Connecticut Governor Lamont Signs Legislation

Governor Lamont Signs Legislation Strengthening Childhood Lead Poisoning Standards

WATERBURY, CT – Governor Ned Lamont announced that he has signed into law Public Act 22-49, which will align Connecticut’s standards on childhood lead poisoning with federal standards and help alleviate the risks associated with it. The governor proposed the legislation earlier this year as part of his package of priorities for the legislative session, explaining that the state needs to proactively do a better job of protecting children from lead poisoning.

The governor discussed the importance of the new law today during an event on the topic in Waterbury, a city where 72% of its housing units were built before 1978, making the presence of lead likely now or in the past.  Waterbury has embraced the issue of addressing lead in its housing stock over the last few decades by building a strong remediation program that received $5.7 million in 2020 – the largest possible federal grant – to assist in tackling this issue.  Speaking in front of two homes that were recently remediated for lead, Governor Lamont emphasized the importance of lead remediation programs like Waterbury’s and a strong partnership between state and local health departments to combat lead poisoning in Connecticut’s children.

“Childhood lead poisoning has catastrophic impacts on health and development, including irreversible learning and developmental disabilities,” Governor Lamont said.  “In particular, this problem has most deeply impacted minority families and those who live in disadvantaged communities.  For too long, the standards for lead testing and treatment in Connecticut have fallen well behind the best practices, and I am glad we are making these long-overdue updates.”

The newly signed law includes steps that will strengthen early intervention in instances of lead poisoning by gradually reducing the blood lead level that triggers parental notifications and home inspections to more closely align with recommendations from the Centers for Disease Control and American Academy of Pediatrics.  In 2020, 1,024 Connecticut children had a significant enough concentration of lead in their blood that those organizations would have recommended a home inspection.  However, Connecticut law required only 178 investigations.

It will also empower the Connecticut Department of Public Health to require more frequent testing of children living in cities and towns where exposure to lead is most common.  Those changes will ensure the families of children with unsafe blood lead levels receive appropriate educational materials, the homes of those children are inspected and remediated when appropriate, and the children themselves receive any required care.  (More data about the prevalence of elevated lead levels in Connecticut is available here.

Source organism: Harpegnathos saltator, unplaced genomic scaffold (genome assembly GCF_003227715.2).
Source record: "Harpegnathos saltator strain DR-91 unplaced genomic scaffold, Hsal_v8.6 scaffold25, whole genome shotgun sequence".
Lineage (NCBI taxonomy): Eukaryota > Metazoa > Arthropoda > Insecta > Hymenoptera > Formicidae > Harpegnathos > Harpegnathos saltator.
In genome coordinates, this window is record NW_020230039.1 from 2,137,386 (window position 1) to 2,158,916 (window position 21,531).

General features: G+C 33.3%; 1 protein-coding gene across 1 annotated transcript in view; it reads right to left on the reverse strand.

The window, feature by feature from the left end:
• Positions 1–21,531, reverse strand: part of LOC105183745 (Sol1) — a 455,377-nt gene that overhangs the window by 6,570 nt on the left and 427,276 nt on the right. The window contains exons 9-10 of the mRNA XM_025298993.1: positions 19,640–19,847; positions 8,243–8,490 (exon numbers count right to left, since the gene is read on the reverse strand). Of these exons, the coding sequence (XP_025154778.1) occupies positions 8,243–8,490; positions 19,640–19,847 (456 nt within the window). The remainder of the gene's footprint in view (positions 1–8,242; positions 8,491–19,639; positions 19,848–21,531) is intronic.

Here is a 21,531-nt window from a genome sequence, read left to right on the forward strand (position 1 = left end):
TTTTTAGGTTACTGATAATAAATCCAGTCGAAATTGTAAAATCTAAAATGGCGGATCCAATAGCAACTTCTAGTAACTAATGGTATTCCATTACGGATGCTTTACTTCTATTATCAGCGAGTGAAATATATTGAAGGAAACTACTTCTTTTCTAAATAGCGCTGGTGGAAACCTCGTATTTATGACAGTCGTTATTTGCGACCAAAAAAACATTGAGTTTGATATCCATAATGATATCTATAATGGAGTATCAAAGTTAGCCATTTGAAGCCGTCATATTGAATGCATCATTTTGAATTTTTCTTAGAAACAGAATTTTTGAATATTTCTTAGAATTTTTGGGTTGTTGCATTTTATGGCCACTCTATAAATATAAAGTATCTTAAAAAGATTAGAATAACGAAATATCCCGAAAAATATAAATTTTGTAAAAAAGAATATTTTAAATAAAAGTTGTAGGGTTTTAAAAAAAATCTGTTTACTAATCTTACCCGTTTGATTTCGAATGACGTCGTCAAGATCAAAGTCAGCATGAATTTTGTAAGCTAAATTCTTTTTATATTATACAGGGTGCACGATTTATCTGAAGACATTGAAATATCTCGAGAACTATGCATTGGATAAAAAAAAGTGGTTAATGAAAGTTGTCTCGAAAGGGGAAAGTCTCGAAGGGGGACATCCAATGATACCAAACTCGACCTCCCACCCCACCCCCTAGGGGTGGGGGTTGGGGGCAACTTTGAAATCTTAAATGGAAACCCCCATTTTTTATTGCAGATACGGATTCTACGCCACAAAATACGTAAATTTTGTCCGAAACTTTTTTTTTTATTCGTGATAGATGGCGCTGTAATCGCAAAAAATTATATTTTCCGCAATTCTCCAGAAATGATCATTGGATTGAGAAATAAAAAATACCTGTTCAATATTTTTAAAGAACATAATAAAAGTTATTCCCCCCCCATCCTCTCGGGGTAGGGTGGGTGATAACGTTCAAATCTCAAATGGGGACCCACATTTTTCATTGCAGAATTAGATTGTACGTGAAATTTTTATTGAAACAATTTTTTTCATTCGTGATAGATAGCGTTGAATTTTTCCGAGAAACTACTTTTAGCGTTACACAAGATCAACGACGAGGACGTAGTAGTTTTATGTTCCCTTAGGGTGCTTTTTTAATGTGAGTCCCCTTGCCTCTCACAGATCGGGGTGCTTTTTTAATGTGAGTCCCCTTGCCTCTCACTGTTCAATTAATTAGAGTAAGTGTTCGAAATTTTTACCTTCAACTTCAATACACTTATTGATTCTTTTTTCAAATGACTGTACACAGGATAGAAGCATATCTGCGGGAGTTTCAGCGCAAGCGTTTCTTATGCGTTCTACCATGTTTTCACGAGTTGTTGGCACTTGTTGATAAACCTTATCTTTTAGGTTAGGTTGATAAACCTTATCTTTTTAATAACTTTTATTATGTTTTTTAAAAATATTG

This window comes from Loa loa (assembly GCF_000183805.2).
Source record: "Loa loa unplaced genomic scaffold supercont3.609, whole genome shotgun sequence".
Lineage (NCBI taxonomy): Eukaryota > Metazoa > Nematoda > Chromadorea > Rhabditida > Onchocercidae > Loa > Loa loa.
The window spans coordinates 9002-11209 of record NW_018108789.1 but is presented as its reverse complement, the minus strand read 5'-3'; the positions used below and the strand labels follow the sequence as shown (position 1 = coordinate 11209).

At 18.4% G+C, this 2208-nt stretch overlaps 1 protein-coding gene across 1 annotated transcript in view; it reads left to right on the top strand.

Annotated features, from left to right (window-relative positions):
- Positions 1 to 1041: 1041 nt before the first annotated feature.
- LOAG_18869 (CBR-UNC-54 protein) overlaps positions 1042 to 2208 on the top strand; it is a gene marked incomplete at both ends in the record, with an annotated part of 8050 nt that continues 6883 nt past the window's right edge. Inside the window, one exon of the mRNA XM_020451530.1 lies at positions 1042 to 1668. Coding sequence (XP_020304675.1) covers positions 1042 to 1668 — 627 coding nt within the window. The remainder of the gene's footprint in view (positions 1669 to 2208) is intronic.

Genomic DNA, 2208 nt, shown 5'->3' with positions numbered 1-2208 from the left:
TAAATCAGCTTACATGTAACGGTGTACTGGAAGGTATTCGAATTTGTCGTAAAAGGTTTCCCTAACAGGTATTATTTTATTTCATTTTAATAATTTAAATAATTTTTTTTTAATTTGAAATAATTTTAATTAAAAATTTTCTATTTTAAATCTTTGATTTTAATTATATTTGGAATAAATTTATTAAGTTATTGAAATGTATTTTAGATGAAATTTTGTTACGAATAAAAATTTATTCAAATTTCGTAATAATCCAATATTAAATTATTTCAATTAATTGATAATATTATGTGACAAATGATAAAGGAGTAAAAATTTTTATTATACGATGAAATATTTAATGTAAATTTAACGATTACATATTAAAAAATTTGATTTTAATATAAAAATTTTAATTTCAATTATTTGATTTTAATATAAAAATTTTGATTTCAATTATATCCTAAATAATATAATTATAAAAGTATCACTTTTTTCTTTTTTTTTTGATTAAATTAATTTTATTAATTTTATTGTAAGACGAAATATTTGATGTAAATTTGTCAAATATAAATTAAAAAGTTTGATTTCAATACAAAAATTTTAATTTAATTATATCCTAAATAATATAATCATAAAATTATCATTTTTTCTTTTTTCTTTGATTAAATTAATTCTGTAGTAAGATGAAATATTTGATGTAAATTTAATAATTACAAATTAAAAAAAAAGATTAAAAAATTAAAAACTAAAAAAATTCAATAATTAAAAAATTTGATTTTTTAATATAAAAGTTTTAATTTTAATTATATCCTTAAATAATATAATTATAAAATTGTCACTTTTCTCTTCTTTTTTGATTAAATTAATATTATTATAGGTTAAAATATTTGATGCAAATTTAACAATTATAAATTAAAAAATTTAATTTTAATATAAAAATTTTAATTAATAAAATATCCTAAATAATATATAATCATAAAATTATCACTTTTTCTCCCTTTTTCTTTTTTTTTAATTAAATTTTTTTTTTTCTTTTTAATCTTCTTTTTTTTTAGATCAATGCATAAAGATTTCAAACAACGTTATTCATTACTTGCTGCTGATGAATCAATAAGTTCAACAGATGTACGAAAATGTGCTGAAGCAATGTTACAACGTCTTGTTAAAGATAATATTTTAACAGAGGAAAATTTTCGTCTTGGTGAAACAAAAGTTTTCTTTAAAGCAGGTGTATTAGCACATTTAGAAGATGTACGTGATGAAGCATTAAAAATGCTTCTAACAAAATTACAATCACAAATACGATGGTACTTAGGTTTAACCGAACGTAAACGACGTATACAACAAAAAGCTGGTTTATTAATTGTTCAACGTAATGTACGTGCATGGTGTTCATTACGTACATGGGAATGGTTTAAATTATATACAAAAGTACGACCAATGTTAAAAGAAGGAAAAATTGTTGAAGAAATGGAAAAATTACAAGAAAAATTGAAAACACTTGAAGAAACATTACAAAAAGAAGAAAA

Connecticut Public Health Commissioner Manisha Juthani, MD, said, “The children being protected by this law are the future, and we need their homes, their schools and the places they are being cared for to be safe.  The damages cause by lead are permanent and we have not done what’s in our control to help these young people.  Thanks to Governor Lamont, this investment will help local health departments make the changes that will affect the communities that need it the most.”

State Representative Geraldo Reyes (D-Waterbury), chair of the Black and Puerto Rican Caucus, said, “It was beyond time for Connecticut to more actively address lead poisoning among children, especially as a matter of equity.  Lead poisoning affects Black children at twice the rate of white children and Hispanic children at one and a half times the rate of white children.  More than half of lead poisoning cases also occur in urban centers like Waterbury that have older housing stock and more rental properties.  I was proud to co-sponsor this legislation that passed both chambers with unanimous bipartisan support and applaud Governor Lamont for signing it into law so that Connecticut strengthens its ability for earlier interventions.”

State Representative Jonathan Steinberg (D-Westport), co-chair of the Public Health Committee, said, “Thanks to our partnership with Governor Lamont, we’re finally able to address the long-standing problem of lead poisoning in our state. We’re investing the requisite funds to both identify sources and remediate the problem, protecting the health of our children.”

State Senator Heather Somers (R-Groton), ranking member of the Public Health Committee, said, “This bill is about protecting our most precious commodity – our children.  In a bipartisan way, we are finally taking a positive step toward protecting the physical and mental health of young children throughout our state.  This bill was a priority, and I was a proud co-sponsor.”

The legislation was approved in the House and the Senate by unanimous votes.  It takes effect on January 1, 2023, except for a provision related to a lead poisoning prevention and treatment working group, which is effective upon passage.

In addition to this bill, the budget bill that Governor Lamont signed into law this spring includes $30 million from the federal American Rescue Plan Act that will be used for lead case management and remediation.  This funding will not only help cover any municipal costs associated with the revised standards, but also help property owners and landlords in vulnerable communities undertake lead abatement and remediation projects before a child is harmed.  Those projects will use local contractors.